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testee

Testee

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Automated cross-browser testing made easy.

  • Supports any local browser that supports socket.io
  • Supports BrowserStack, Electron and PhantomJS
  • Supports Mocha, Jasmine and QUnit
  • Code coverage
  • Local and remote file testing

Installation

Node.js >= 4 is required. To install, type this at the command line:

npm install testee

You can choose to install globally with -g if you wish, but it is recommended that you install per-project so that CI environments and all members of your team have instant access to the same dependencies.

Command Line Usage

On the command line, you have the following options available:

  • -h, --help: output usage information
  • -V, --version: output the version number
  • -b, --browsers [name]: A comma separated list of browsers you want to run (default: phantom)
  • -R, --root [path|URL]: The server root path or URL the files are relative to
  • -p, --port [port]: The port to run the server on (default: 3996)
  • -r, --reporter [name]: The name of the reporter to use (default: Dot)
  • -c, --config [file]: Use this JSON or JS configuration file (can be overridden by command line options)
  • --timeout [seconds]: The per test timeout (in seconds)
  • --delay [ms]: When running multiple tests, the time to wait for the browser to shut down before starting it with a new page.
  • -s, --server: Only run the server
  • --coverage: Enable code coverage

Examples

Test with one or multiple files:

testee test.html
testee test1.html test2.html

Save keystrokes with a base path/URL:

testee test1.html test2.html --root=/var/www/app/
testee test1.html test2.html --root=http://yourapp/

Specify browsers:

testee test.html --browsers=firefox,safari

Use a configuration file:

testee test.html --config=testee.json
testee test.html --config=testee.js

Development Flow

During development it is nice to have tests run when files change. Testee is unique in that you do not need Testee while developing. Test pages can be served locally by something like http-server or live-server and opened/reloaded in the browser at will. This is the recommended way to iterate when using Testee. Testee is better used to test against multiple browsers as part of your build and/or release process, or alongside Git hooks for commits or pushes.

Programmatic Usage

For custom scripts (including gulp):

const testee = require('testee');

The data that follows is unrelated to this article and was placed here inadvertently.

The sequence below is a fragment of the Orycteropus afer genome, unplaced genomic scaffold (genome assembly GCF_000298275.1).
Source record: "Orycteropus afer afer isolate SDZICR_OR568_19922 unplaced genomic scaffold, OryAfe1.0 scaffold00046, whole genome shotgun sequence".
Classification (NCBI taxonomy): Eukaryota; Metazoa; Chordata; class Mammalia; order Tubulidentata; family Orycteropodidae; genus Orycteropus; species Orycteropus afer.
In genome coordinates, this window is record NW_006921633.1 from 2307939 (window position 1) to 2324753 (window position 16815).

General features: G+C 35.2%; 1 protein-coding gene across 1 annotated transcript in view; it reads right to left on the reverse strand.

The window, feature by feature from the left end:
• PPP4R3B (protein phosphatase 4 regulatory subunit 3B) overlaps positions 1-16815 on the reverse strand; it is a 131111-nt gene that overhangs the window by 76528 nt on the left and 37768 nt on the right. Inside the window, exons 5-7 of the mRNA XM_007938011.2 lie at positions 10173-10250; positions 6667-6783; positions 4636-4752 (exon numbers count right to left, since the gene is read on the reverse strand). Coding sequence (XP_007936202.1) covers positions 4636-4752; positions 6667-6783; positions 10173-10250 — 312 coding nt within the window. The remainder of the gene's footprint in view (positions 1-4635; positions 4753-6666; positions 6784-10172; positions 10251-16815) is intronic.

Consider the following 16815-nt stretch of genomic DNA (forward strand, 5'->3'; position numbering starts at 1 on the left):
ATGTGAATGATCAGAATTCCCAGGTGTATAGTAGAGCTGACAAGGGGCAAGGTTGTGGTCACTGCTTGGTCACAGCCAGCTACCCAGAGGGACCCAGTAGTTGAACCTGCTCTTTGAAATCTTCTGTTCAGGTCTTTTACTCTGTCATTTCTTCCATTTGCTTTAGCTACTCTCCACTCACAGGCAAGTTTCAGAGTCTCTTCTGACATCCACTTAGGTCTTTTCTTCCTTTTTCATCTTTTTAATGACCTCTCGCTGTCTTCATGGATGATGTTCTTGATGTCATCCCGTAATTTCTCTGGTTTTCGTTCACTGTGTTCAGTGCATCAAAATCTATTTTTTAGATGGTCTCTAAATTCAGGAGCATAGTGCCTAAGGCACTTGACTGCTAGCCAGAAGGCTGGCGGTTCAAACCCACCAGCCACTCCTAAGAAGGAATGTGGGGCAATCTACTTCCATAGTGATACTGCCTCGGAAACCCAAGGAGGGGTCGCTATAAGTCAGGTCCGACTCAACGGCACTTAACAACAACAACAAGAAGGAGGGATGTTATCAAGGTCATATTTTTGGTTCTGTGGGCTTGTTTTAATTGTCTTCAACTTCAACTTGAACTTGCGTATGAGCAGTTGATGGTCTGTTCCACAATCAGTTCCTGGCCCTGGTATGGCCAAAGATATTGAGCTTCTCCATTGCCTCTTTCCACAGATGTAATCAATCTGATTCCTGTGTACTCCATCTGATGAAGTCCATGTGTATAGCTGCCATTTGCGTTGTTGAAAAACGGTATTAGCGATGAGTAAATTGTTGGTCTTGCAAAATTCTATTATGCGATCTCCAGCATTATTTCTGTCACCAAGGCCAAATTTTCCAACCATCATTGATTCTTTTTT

const browsers = 'phantom';
const config = { reporter: 'spec' };
const files = ['test/test.html'];
 
testee.test(files, browsers, config)
  .then(function() {
    console.log('done!')
  });

Grunt Usage

See the Testee Grunt plugin grunt-testee for more information.

Configuration API

A simple, local browser config (JSON) example with mostly default values could look like:

{
  "port": 3996,
  "root": "/var/www/app/",
  "reporter": "dot",
  "timeout": 120,
  "delay": 1000,
  "tunnel": {
    "type": "local"
  },
  "launch": {
    "type": "local"
  },
  "browsers": ["chrome", "firefox"]
}

BrowserStack hosts virtual machines running specific versions of web browsers and is extremely useful for cross-browser testing. It will require a username and password. An advanced config (JS) that runs your tests on an iPad Mini and Samsung Galaxy S3 emulator using BrowserStack in a CI environment (outputting XUnit logs) could look like:

require('dotenv').config();
 
const pkg = require('./package.json');
 
module.exports = {
    reporter: 'XUnit',
    coverage: {
      dir: 'coverage/',
      reporters: ['text', 'html'],
      ignore: ['node_modules']
    }
    tunnel: {
      type: 'browserstack',
      key: process.env.BROWSERSTACK_KEY
    },
    launch: {
      type: 'browserstack',
      username: process.env.BROWSERSTACK_USER,
      password: process.env.BROWSERSTACK_KEY,
      version: 4
    },
    browsers: [
      { project:pkg.name, build:pkg.version, os:'ios', device:'iPad Mini', os_version:'6.0' },
      { project:pkg.name, build:pkg.version, os:'android', device:'Samsung Galaxy S III', os_version:'4.1' }
    ]
  }
};

General Settings

delay

Type: Number
Default value: 1000
The delay (in milliseconds) between multiple test pages within a single browser.

port

Type: Number
Default value: 3996
The port of the static fileserver used to serve the tests. This will also be used by Localhost tunneling services.

reporter

Type: String
Default value: 'dot'
See Mocha reporters.

root

Type: String Default value: process.cwd()
The root path (or base URL) of the static fileserver used to serve the tests. Any test file will be relative to this path.

timeout

Type: Number
Default value: 120